Creatine supplements are popular among athletes and Warfighters trying to enhance their strength and muscle size. Unlike many other supplements, there is considerable evidence that taking creatine supplements might result in greater gains in body mass and strength when combined with resistance training. However, not all athletes or Warfighters will experience the same benefits from consuming creatine supplements, especially those focused on endurance training. And although there are few safety concerns associated with creatine, it’s still important to use it under the guidance of a healthcare provider. 

What is creatine, and how does it work?

Creatine is a compound made in your liver, kidneys, and pancreas. You also get creatine from foods such as red meat and fish, as well as some dietary supplements. Creatine is primarily stored in your muscles in the form of phosphocreatine. Phosphocreatine is the initial energy source for all exercise and the preferred source for “explosive” movements such as lifting heavy objects, jumping, and short sprints. As such, creatine monohydrate supplements are widely used to increase strength performance. In theory, supplementing the diet with creatine monohydrate increases muscle stores of creatine, which then serve as a larger supply of immediate energy to delay fatigue and enhance performance.

Can creatine improve performance for all athletes and Warfighters?

Some athletes and Warfighters might benefit from creatine supplements more than others, because individuals respond differently to creatine ingestion depending on a number of factors such as diet. There are both high and low responders. For example, since creatine in the diet is predominately found in meats, vegetarians are more likely respond well to creatine supplementation because they tend to have lower levels in their muscles.

Although individual responses to creatine supplementation vary, creatine can have a positive effect on strength, power, sprint performance, and muscle mass in athletes who engage in resistance training. Evidence is limited that creatine supplements enhance aerobic performance such as endurance events. Creatine monohydrate supplements also might reduce the strength loss and minimize the exercise-induced muscle damage often experienced by athletes who participate in both strength and endurance activities. Although few side effects have been noted, one well-known side effect is an increase in body mass (weight gain). 

Is one type of creatine better than others?

The most-studied form of creatine is creatine monohydrate, but there are many other forms of creatine available in dietary supplement products on the market, including creatine ethyl ester, creatine magnesium chelate, micronized creatine, creatine hydrochloride (HCl), and creatine malate. Although these other forms are often marketed as being better absorbed by the body, minimizing water retention, or having a greater effect on performance, the research to support these effects is limited.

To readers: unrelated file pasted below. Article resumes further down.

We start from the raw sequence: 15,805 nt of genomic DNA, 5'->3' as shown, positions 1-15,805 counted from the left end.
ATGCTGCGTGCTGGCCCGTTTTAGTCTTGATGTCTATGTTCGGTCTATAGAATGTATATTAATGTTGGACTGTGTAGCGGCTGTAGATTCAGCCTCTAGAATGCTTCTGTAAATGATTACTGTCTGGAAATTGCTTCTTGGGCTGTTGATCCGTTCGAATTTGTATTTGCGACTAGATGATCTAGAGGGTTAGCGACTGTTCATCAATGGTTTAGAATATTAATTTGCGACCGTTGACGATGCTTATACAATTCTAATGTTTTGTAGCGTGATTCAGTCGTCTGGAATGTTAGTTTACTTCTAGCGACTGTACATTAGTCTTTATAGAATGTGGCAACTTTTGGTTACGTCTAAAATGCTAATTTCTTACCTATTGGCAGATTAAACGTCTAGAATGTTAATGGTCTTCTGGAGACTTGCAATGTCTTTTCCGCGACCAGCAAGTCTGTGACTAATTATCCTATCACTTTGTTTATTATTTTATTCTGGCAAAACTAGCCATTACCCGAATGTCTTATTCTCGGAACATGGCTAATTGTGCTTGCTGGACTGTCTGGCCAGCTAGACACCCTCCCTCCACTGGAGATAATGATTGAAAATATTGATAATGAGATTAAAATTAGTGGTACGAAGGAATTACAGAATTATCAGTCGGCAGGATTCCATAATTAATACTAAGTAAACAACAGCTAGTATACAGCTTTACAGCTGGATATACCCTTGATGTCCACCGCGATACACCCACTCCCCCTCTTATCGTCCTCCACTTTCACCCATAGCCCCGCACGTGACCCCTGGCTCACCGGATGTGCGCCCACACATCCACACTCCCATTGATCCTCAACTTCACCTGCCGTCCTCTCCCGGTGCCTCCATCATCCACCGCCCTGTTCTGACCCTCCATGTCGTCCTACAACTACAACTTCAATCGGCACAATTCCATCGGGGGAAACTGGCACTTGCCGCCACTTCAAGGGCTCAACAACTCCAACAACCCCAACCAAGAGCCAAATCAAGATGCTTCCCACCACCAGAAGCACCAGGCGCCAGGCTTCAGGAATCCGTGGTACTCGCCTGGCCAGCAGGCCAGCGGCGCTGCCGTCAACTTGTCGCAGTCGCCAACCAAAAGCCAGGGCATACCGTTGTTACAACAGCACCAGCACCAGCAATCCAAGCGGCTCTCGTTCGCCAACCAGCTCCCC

How is creatine typically used?

Taking creatine monohydrate in amounts as little as 3 g per day for 28 days has been found to be safe and effective at increasing creatine levels in the muscles and improving strength, although effects are gradual. More research is needed on the long-term (greater than 5 years) health effects of creatine supplementation. Many scientific studies have used “loading” doses, which start with 20 g of creatine monohydrate per day (broken up into four 5 g doses spaced evenly throughout the day) for 5–7 days, followed by a “maintenance” dose of 3–5 g/day for several weeks to months without reports of serious adverse events. People often experience weight gain early on during supplementation due to water retention.


When combined with resistance training, creatine supplementation might help some athletes and Warfighters increase muscle mass and strength. However, those focused on endurance training will not experience the same improvements in performance, and the increase in body weight sometimes associated with creatine supplementation might even impair endurance.

If you choose to use creatine supplements, look for “creatine monohydrate” on the Supplement Facts panel, and choose a product that has been certified by a third-party organization. Also, use it only under the supervision of your healthcare provider. A registered dietitian (RD) who specializes in sports nutrition can provide personalized information to meet your performance goals. (Look for RDs with the credentials CSSD [Board Certified Specialist in Sports Dietetics].) Finally, for teens, be aware that there isn’t enough research to determine the safety and effectiveness of creatine supplements in those under 18.

Want this information as a shareable graphic? Check out Creatine: Just the facts.

Posted 26 February 2019